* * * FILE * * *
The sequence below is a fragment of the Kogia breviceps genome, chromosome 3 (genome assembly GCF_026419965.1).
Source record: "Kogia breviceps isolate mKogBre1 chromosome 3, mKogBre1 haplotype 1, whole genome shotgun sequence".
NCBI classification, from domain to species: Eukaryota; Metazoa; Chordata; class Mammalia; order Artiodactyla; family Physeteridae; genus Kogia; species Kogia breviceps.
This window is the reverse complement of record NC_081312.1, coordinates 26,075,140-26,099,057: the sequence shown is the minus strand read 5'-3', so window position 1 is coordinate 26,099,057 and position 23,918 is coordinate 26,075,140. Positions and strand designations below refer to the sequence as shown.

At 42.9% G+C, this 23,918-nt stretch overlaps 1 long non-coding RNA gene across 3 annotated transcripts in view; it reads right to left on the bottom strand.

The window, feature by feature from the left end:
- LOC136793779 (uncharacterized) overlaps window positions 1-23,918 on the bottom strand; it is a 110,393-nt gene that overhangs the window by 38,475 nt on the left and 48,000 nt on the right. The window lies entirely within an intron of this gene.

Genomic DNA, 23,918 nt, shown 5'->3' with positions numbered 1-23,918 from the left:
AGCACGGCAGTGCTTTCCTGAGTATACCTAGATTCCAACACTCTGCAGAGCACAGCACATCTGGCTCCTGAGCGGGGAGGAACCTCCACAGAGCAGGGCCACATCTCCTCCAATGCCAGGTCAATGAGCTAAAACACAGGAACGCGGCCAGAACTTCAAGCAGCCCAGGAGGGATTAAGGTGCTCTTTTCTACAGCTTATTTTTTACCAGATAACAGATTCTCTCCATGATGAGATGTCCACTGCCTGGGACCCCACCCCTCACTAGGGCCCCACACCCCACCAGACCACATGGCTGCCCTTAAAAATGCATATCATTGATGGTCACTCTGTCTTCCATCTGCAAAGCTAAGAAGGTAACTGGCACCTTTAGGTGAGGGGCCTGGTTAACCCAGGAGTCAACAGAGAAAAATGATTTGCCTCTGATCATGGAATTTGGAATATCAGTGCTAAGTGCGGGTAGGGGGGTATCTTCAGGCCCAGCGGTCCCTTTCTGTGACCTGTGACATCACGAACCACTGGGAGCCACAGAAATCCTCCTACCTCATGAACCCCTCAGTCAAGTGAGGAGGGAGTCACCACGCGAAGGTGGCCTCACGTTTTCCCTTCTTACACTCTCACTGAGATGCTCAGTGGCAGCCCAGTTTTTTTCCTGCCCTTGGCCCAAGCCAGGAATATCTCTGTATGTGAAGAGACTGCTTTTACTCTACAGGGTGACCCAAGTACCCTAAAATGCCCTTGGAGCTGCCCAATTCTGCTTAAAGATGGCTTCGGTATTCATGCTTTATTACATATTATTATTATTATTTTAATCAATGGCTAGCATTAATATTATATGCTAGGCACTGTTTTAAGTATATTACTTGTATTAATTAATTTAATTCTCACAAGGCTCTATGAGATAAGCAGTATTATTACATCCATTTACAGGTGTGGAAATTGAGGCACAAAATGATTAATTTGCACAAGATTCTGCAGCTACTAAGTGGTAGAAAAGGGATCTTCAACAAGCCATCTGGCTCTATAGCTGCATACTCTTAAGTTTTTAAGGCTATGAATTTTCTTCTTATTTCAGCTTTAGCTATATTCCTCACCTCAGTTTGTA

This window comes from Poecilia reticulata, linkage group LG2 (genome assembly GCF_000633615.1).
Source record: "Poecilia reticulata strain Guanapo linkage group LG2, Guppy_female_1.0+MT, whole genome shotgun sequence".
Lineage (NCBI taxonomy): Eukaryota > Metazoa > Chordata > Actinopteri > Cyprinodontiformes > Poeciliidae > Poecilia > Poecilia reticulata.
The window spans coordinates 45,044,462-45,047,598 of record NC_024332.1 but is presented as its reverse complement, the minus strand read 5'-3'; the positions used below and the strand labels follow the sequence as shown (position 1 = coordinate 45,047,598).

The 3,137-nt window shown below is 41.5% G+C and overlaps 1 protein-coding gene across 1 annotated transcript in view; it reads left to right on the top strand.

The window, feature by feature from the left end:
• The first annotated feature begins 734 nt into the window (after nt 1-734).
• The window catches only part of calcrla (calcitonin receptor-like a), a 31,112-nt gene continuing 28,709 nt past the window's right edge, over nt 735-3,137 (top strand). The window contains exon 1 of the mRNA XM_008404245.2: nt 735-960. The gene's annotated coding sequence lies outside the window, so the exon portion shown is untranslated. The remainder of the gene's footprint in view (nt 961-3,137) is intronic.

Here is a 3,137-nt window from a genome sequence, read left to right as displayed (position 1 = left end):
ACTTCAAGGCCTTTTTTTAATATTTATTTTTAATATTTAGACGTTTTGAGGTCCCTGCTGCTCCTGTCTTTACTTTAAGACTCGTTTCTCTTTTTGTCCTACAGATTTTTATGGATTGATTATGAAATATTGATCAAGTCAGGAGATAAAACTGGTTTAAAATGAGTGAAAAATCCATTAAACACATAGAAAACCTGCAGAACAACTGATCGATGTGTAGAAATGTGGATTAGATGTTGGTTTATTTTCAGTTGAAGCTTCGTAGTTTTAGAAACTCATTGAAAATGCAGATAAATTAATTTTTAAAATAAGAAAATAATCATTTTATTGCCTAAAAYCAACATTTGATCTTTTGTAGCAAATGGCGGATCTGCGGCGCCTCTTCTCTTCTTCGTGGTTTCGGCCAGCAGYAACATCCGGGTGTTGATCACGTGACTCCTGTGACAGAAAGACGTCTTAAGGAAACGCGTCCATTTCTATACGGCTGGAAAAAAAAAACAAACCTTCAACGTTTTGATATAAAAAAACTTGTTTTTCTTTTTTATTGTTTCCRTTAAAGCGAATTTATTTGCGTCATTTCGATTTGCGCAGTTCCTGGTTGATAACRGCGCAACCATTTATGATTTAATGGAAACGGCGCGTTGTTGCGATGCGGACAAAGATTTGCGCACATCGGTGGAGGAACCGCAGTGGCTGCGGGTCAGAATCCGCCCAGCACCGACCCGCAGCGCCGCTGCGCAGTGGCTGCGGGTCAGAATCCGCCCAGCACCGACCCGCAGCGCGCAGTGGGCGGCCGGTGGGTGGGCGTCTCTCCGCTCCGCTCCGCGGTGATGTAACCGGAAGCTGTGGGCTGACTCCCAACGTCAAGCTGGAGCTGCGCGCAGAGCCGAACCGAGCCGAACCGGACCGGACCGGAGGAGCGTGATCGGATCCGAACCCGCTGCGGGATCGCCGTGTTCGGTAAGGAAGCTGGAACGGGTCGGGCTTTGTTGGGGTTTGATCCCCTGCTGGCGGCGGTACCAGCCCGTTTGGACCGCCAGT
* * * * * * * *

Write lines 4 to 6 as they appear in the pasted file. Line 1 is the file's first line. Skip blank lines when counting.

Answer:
This window is the reverse complement of record NC_081312.1, coordinates 26,075,140-26,099,057: the sequence shown is the minus strand read 5'-3', so window position 1 is coordinate 26,099,057 and position 23,918 is coordinate 26,075,140. Positions and strand designations below refer to the sequence as shown.

At 42.9% G+C, this 23,918-nt stretch overlaps 1 long non-coding RNA gene across 3 annotated transcripts in view; it reads right to left on the bottom strand.

The window, feature by feature from the left end: